“Using all purpose four and never having one of these heritage grains is like drinking apple juice from concentrate your entire life and never eating a fresh apple.” – Chef Michael Fiorelli.
Over the past 10,000 years, wheat and grains have had a long and colourful relationship with mankind.
We cultivated wheat and used it for a variety of purposes over the centuries. We ate it, used it to make clothes and furniture, even applied it to our skin to enhance beauty.
But since the 1800’s and the invention of modern day flour, we have forced wheat to endure the most changes it’s ever had to face in history.
Flour: The Cornerstone of Western Society
Since being patented by Henry Jones in 1845, flour changed over time from being a useful ration, to the staple of the western diet.
Since the 1920’s, flour has sharply grown in popularity. It’s usefulness during wartimes saw it rapidly developed in the lab, with wheat and grains developed alongside.
Flour has been altered in many fundamental ways for many practical reasons. It had to last longer on the shelf, provide more nutrition, clump less often, looks more delicious, be less appealing to ants; and adapt to our whims in many other ways.
As demand for wheat continued to grow, we had to alter wheat as well. We had to make sure it didn’t grow too tall, make it more resilient to pesticides, but most of all, we had to ensure it was easy to harvest.
The biggest practicality difference between modern grains and ancient grains is the labour cost of growing it.
Ancient grains are encased in a natural defensive shell called a hull. These grains evolved to grow these hulls to protect the grains from predators and the elements. Growing these grains for the larger public will mean finding a way to get these hulls off during large scale production, a process that’s more easily said than done.
Getting the hulls off is notoriously difficult, often taking heat and pressure. The upside of the hull is that it protects the grain from insects and other natural predators naturally, doing the job that chemicals are doing for modern wheat today.
Switching to ancient wheats on a global scale would mean swapping chemicals (cheap) for manpower (expensive).
The scientific consensus is that growing ancient grains is a good idea, because of the need to diversify the worlds species of grains to protect against a possible disease event striking one of the currently available wheat species.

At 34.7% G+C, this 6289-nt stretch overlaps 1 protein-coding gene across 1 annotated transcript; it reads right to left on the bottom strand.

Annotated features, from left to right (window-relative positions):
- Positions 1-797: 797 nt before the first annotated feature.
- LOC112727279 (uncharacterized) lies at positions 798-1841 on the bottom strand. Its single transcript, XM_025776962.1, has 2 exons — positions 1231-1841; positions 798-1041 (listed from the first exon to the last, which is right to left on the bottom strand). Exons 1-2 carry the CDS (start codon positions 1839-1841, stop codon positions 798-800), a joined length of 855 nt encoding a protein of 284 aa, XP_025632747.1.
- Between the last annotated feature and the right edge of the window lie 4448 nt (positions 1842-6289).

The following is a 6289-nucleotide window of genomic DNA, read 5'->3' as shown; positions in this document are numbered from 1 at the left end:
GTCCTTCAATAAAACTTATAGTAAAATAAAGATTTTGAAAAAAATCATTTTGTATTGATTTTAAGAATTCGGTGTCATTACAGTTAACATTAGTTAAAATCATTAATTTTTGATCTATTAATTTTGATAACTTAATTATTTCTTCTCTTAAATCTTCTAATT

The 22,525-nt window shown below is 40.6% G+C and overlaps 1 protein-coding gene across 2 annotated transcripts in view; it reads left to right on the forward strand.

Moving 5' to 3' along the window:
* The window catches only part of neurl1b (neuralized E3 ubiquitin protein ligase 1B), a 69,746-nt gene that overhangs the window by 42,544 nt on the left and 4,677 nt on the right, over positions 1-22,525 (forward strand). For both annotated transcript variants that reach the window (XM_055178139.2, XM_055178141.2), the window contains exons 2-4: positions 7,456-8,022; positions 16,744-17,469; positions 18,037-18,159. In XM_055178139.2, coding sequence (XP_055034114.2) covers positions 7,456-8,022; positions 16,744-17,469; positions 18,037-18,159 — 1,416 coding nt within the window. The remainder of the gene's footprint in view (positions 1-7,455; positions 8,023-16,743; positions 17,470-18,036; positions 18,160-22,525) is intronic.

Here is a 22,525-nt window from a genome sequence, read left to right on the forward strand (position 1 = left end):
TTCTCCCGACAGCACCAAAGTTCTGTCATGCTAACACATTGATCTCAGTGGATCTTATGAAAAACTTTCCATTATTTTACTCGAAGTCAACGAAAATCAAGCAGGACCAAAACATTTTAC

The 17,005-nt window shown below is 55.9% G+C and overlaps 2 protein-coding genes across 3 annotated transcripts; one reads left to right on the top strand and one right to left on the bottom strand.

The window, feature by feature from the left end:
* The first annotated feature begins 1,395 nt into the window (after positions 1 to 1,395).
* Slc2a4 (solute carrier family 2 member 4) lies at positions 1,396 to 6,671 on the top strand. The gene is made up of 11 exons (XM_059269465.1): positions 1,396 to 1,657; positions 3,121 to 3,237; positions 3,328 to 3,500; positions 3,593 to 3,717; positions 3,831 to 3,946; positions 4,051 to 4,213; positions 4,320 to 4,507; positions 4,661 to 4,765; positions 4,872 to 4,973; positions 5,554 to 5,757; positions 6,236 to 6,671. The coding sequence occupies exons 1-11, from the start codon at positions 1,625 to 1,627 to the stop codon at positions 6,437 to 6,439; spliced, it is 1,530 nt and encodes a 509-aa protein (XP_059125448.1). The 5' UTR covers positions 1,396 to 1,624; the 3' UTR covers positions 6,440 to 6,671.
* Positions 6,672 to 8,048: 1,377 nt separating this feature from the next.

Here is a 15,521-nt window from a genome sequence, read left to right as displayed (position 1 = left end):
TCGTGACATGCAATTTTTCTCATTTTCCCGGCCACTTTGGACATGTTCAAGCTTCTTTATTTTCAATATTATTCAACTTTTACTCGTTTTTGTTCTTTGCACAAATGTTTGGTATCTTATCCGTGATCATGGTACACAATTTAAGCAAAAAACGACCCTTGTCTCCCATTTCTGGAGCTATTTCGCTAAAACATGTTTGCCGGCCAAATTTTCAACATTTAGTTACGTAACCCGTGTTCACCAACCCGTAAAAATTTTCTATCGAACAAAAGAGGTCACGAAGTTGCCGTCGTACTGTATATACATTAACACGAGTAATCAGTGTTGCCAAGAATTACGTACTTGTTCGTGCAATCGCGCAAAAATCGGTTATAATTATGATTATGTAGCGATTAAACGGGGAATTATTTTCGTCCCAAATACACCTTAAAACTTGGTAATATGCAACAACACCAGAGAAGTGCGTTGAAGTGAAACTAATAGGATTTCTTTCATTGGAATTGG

Unfortunately, they’re in favour of developing ancient grains to be easier to grow and harvest, turning them once again into a modern grain that can be produced more cheaply.
What’re the benefits anyway?
The benefit of ancient grains is that they don’t carry the same baggage being carried by modern wheat today.
After all of our genetic engineering and chemical alterations, the all-purpose flour being sold on store shelves carries none of the nutrition it once did.
Flour that’s made from ancient grains would come with all of the nutrition of the flour that was being made back when it was first invented.
Many ancient grains are naturally gluten free, which is hugely beneficial for a modern world wherein most of us are no longer tolerant of gluten, and many are highly allergic.
Ancient grains are also naturally high in protein and many other vitamins and minerals.
When you think about it, the benefits of ancient grains only take common sense to understand.
The food supplied by the Earth is always a lot healthier than what we can engineer ourselves. It’s just that those health benefits are sharply reduced whenever we change an original crop to suit our needs.
Our needs are usually to make a crop grow faster and bigger. We want it to be less thirsty, less demanding, and make it easier to harvest. Ancient grains existed before we started making those changes, and carry all the benefits we need to support our health.
Photo by Evi Radauscher on Unsplash
Making the switch
Baking with ancient grains isn’t much different than with regular wheat. If you have a personal kitchen mill, you can buy these grains from your local farmers market and can make your own flour with them.
Granted, the flour won’t be as pretty, meaning it won’t have been bleached white, and this will affect the appearance of the finished bread or cake that you’re baking.
However the final product will be far higher in natural minerals, fibre and protein. It also won’t have any of the harmful fillers that are commonplace in store bought flour.
Which grains are ancient?
These are the grains to look for next time you’re at your local health food store or farmers market.
- Amaranth (gluten free)
- Millet (gluten free)
- Teff (gluten free)
- Sorghum (gluten free)
- Quinoa (gluten free)
- Fonio (gluten free)
There’s probably a few on this list you recognise, and probably cook with today. But there are many more available, and they all have unique and powerful benefits that may be beneficial to your health.
All 12 of these grains have unique health benefits that may be able to provide you with something that’s deficient in your diet. I encourage you to do further research into these grains and find out which ones could be what you need to enhance your health.
Looking back to look forward. Who knows how many other keys to our health are buried in the past.